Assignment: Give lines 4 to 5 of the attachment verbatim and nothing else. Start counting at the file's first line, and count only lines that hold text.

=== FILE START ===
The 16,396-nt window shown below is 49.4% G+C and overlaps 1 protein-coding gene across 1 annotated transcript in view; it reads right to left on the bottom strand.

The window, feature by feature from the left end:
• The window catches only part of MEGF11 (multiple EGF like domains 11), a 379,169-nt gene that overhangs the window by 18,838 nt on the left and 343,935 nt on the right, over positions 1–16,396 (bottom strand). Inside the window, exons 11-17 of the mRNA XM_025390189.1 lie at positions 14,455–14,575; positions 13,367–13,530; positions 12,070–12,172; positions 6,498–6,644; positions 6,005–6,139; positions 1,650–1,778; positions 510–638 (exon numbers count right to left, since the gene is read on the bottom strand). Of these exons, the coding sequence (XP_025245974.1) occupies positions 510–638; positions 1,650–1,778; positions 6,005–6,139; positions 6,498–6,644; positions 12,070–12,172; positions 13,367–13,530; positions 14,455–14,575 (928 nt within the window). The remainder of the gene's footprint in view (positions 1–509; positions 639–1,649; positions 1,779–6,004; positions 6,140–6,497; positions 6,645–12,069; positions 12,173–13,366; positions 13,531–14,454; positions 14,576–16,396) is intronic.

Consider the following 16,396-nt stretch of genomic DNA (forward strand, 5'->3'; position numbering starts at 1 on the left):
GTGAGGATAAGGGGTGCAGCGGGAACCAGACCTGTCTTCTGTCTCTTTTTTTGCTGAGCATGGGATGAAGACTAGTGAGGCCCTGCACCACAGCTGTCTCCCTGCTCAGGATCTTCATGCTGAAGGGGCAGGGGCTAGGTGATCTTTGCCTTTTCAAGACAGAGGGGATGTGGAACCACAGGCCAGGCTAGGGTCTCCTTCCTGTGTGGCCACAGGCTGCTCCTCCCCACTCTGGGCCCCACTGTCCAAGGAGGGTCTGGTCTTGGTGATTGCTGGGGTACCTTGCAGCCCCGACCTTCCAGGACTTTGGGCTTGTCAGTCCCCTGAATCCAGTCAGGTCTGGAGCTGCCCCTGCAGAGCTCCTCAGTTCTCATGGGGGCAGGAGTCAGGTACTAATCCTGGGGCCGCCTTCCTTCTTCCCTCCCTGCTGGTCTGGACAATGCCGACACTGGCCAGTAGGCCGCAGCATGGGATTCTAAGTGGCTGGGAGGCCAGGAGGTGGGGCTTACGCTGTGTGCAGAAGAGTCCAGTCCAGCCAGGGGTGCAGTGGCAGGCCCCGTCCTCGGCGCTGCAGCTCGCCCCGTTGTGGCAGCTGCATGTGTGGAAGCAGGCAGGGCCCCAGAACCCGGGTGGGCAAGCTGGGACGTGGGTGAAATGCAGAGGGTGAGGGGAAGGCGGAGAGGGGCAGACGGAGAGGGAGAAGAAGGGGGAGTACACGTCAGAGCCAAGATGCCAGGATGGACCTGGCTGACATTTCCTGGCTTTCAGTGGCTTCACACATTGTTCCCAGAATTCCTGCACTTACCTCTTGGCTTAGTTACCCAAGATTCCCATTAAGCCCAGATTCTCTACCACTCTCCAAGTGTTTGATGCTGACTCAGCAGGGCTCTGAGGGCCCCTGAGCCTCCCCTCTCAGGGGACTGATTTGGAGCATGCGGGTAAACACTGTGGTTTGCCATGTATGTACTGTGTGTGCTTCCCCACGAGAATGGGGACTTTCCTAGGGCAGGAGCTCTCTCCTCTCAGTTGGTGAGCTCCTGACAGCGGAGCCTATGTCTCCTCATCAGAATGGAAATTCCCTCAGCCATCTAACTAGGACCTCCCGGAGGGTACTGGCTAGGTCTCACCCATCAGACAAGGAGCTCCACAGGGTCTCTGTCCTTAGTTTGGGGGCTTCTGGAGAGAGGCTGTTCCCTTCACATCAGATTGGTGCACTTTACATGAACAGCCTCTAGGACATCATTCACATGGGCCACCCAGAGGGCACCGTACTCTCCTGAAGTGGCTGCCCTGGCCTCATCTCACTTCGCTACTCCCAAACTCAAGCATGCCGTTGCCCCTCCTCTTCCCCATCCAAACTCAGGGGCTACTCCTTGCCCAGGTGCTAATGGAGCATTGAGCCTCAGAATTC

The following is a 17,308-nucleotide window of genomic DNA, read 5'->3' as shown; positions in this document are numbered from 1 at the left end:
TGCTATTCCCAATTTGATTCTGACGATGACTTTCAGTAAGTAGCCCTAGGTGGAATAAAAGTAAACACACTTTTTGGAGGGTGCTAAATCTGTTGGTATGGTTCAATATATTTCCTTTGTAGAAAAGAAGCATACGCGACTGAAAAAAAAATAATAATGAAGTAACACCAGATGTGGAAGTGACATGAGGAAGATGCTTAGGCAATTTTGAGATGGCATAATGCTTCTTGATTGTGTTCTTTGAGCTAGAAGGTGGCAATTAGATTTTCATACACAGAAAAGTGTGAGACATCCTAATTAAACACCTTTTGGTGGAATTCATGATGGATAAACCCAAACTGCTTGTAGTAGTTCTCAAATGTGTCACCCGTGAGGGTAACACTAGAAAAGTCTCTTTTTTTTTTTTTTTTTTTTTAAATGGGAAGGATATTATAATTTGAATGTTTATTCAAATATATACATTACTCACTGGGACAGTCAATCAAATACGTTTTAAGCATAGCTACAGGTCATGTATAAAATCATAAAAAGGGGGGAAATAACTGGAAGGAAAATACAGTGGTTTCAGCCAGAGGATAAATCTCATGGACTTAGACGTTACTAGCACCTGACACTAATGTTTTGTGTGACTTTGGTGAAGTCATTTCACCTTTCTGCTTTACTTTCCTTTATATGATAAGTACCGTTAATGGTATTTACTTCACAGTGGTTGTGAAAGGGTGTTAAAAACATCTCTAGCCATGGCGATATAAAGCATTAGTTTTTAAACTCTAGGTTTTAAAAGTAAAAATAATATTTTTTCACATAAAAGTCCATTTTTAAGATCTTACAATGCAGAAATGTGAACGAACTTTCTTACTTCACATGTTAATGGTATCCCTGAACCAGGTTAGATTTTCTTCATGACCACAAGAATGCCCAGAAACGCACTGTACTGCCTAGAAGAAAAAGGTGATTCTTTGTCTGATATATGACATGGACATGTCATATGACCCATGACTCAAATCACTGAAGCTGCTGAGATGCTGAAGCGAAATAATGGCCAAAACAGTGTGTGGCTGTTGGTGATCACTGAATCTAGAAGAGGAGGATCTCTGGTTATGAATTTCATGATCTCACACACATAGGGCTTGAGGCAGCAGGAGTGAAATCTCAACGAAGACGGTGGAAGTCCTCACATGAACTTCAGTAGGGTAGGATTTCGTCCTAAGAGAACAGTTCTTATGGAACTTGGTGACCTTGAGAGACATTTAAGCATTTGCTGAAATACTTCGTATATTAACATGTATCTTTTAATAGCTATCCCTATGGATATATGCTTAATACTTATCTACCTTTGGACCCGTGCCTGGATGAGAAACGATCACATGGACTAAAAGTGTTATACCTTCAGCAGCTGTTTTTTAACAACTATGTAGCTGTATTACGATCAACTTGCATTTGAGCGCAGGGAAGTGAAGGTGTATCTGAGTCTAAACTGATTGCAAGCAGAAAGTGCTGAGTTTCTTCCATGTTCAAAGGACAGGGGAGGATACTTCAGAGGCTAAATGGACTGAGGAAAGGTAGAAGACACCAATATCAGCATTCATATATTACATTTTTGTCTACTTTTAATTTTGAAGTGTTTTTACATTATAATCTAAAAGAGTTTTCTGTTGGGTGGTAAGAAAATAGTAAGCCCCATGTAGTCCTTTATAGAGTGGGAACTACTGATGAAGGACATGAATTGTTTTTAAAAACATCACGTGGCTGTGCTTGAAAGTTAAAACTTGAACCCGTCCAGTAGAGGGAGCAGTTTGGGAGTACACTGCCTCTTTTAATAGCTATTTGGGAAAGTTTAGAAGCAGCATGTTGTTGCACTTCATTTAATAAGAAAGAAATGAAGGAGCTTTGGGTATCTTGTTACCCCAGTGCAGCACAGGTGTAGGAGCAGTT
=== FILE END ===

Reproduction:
Consider the following 16,396-nt stretch of genomic DNA (forward strand, 5'->3'; position numbering starts at 1 on the left):
GTGAGGATAAGGGGTGCAGCGGGAACCAGACCTGTCTTCTGTCTCTTTTTTTGCTGAGCATGGGATGAAGACTAGTGAGGCCCTGCACCACAGCTGTCTCCCTGCTCAGGATCTTCATGCTGAAGGGGCAGGGGCTAGGTGATCTTTGCCTTTTCAAGACAGAGGGGATGTGGAACCACAGGCCAGGCTAGGGTCTCCTTCCTGTGTGGCCACAGGCTGCTCCTCCCCACTCTGGGCCCCACTGTCCAAGGAGGGTCTGGTCTTGGTGATTGCTGGGGTACCTTGCAGCCCCGACCTTCCAGGACTTTGGGCTTGTCAGTCCCCTGAATCCAGTCAGGTCTGGAGCTGCCCCTGCAGAGCTCCTCAGTTCTCATGGGGGCAGGAGTCAGGTACTAATCCTGGGGCCGCCTTCCTTCTTCCCTCCCTGCTGGTCTGGACAATGCCGACACTGGCCAGTAGGCCGCAGCATGGGATTCTAAGTGGCTGGGAGGCCAGGAGGTGGGGCTTACGCTGTGTGCAGAAGAGTCCAGTCCAGCCAGGGGTGCAGTGGCAGGCCCCGTCCTCGGCGCTGCAGCTCGCCCCGTTGTGGCAGCTGCATGTGTGGAAGCAGGCAGGGCCCCAGAACCCGGGTGGGCAAGCTGGGACGTGGGTGAAATGCAGAGGGTGAGGGGAAGGCGGAGAGGGGCAGACGGAGAGGGAGAAGAAGGGGGAGTACACGTCAGAGCCAAGATGCCAGGATGGACCTGGCTGACATTTCCTGGCTTTCAGTGGCTTCACACATTGTTCCCAGAATTCCTGCACTTACCTCTTGGCTTAGTTACCCAAGATTCCCATTAAGCCCAGATTCTCTACCACTCTCCAAGTGTTTGATGCTGACTCAGCAGGGCTCTGAGGGCCCCTGAGCCTCCCCTCTCAGGGGACTGATTTGGAGCATGCGGGTAAACACTGTGGTTTGCCATGTATGTACTGTGTGTGCTTCCCCACGAGAATGGGGACTTTCCTAGGGCAGGAGCTCTCTCCTCTCAGTTGGTGAGCTCCTGACAGCGGAGCCTATGTCTCCTCATCAGAATGGAAATTCCCTCAGCCATCTAACTAGGACCTCCCGGAGGGTACTGGCTAGGTCTCACCCATCAGACAAGGAGCTCCACAGGGTCTCTGTCCTTAGTTTGGGGGCTTCTGGAGAGAGGCTGTTCCCTTCACATCAGATTGGTGCACTTTACATGAACAGCCTCTAGGACATCATTCACATGGGCCACCCAGAGGGCACCGTACTCTCCTGAAGTGGCTGCCCTGGCCTCATCTCACTTCGCTACTCCCAAACTCAAGCATGCCGTTGCCCCTCCTCTTCCCCATCCAAACTCAGGGGCTACTCCTTGCCCAGGTGCTAATGGAGCATTGAGCCTCAGAATTC